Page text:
UGA receives ‘StormReady’ designation from National Weather Service

UGA StormReady ceremony

November 7, 2014

Stephanie Schupska

Stephanie Schupska

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Steve Harris

Steve Harris

Director, Office of Emergency Preparedness

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  • magnify UGA StormReady ceremony

    The University of Georgia is now officially StormReady. Those gathered for the ceremony included, from left to right, Keith Stellman, National Weather Service meteorologist in charge; John Knox, UGA professor of geography; graduate student Merrick Sullivan; Marshall Shepherd, director of the atmospheric sciences program; Kent Frantz, Georgia StormReady coordinator; Steve Harris, UGA Office of Emergency Preparedness director; Pete Golden, UGA emergency operations coordinator; and UGA students David Nevius, Castle Williams, Michael Stewart and Ian Boatman.

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Athens, Ga. - On Nov. 6, rain clouds gathered and dispersed above Athens as federal, local and University of Georgia representatives and students met to recognize the university's newest achievement—a StormReady designation from the National Weather Service.

"It's been a multiyear process where we as a university—along with community and campus partners—have sought to have the weather warning capability, the notification capability and the communications and response capabilities similar to a city of our size to be able to receive this designation," said Steve Harris, director of the UGA Office of Emergency Preparedness.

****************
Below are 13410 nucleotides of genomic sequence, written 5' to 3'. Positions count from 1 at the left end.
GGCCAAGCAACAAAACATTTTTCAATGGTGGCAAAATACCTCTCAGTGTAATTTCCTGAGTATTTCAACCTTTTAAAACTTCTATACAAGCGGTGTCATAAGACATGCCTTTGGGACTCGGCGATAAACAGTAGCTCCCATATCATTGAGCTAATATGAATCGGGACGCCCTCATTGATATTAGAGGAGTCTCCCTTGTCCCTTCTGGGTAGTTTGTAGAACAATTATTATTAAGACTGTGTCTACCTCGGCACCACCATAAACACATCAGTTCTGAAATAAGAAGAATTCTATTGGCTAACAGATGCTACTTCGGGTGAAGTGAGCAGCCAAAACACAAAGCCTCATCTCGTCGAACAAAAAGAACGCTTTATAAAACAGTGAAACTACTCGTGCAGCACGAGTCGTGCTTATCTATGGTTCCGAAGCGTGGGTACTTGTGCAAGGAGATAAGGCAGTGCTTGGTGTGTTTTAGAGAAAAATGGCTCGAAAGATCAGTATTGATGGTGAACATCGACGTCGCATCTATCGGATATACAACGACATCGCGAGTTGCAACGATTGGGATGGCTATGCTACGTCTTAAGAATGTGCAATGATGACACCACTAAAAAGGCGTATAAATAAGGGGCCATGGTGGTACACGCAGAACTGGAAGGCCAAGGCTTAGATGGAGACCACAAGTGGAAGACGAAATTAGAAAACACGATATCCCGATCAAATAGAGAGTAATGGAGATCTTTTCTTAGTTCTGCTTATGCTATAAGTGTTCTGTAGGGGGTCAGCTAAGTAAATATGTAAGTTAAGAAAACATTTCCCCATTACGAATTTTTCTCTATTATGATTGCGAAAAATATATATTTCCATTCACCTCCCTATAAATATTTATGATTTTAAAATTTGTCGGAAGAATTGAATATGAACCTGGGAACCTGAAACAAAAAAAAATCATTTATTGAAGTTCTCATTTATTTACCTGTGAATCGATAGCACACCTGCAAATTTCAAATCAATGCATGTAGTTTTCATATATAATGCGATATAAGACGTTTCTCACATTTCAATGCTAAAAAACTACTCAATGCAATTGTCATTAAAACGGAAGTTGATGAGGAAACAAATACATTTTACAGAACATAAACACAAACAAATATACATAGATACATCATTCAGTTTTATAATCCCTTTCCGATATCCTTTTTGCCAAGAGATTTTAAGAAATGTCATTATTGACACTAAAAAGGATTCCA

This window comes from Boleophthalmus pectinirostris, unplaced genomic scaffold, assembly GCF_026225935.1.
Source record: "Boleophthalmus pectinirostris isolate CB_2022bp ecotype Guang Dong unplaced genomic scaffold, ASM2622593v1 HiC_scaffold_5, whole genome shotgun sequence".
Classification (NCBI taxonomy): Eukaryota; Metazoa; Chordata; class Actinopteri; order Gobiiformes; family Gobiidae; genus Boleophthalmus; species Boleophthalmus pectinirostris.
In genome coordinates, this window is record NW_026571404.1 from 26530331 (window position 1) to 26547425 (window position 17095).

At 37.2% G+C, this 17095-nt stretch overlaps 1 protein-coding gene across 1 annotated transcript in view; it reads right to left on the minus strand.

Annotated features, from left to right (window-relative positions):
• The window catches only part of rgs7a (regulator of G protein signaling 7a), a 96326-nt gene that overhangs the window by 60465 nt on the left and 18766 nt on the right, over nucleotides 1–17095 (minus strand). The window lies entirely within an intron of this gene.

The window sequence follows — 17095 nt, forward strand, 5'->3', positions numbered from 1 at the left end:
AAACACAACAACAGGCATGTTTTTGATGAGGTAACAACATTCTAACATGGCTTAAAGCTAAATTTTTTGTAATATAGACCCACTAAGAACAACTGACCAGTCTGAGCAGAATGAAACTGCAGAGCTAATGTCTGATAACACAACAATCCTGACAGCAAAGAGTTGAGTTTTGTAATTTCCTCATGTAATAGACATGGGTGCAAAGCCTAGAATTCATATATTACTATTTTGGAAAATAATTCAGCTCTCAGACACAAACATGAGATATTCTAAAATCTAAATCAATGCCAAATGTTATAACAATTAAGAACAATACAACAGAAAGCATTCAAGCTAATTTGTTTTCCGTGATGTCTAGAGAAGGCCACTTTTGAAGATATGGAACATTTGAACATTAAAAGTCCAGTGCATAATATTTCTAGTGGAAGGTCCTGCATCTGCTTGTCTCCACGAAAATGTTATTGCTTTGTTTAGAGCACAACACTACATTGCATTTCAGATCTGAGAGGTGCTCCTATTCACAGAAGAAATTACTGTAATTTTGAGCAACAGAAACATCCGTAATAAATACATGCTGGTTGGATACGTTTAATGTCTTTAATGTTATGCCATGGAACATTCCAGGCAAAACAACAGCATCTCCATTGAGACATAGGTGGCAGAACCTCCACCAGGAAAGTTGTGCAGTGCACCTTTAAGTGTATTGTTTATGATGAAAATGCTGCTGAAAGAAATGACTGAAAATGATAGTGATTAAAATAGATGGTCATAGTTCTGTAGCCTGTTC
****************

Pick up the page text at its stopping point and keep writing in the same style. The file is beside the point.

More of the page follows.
With a population of around 45,000, UGA is the largest university in the state to receive the StormReady designation, an honor held by just over 150 university campuses nationwide—or 1 percent of the nearly 10,000 institutions of higher education in the U.S.

"This designation is not meaning that you're stormproof," said Kent Frantz, Georgia StormReady coordinator and service hydrologist for the National Weather Service. "That is not what it is intending. You are going to have storms. And it's not just tornadoes, although that is a big part of it, but it's everything—it's lightning, heavy rain, flash flooding, the thunderstorms, the wind and now, as we get into winter weather, the ice and the snow that you potentially could have.

"It's being prepared for all of that and receiving the warnings, watches and statements, knowing what they mean as you receive them, how to interpret them, and, more importantly, the decisions being made."

At UGA, the designation comes with a student component as well. Marshall Shepherd, director of the atmospheric sciences program, offered his students' help—several of whom were in attendance—should the need arise. "Our students, we stand ready to assist however we can," he said.

The journey toward being named StormReady has been a multiyear process for UGA. The designation means the university has the same or greater capabilities of severe weather monitoring, notification and response than would be expected of a city or county with a similar population size.

"UGA is unique in that it's almost like a county within a county. You're actually larger than a lot of counties," Frantz said. "It's fantastic to have you aboard as part of the StormReady family."

For more information on the Office of Emergency Preparedness and preparing for emergencies on the UGA campus, see


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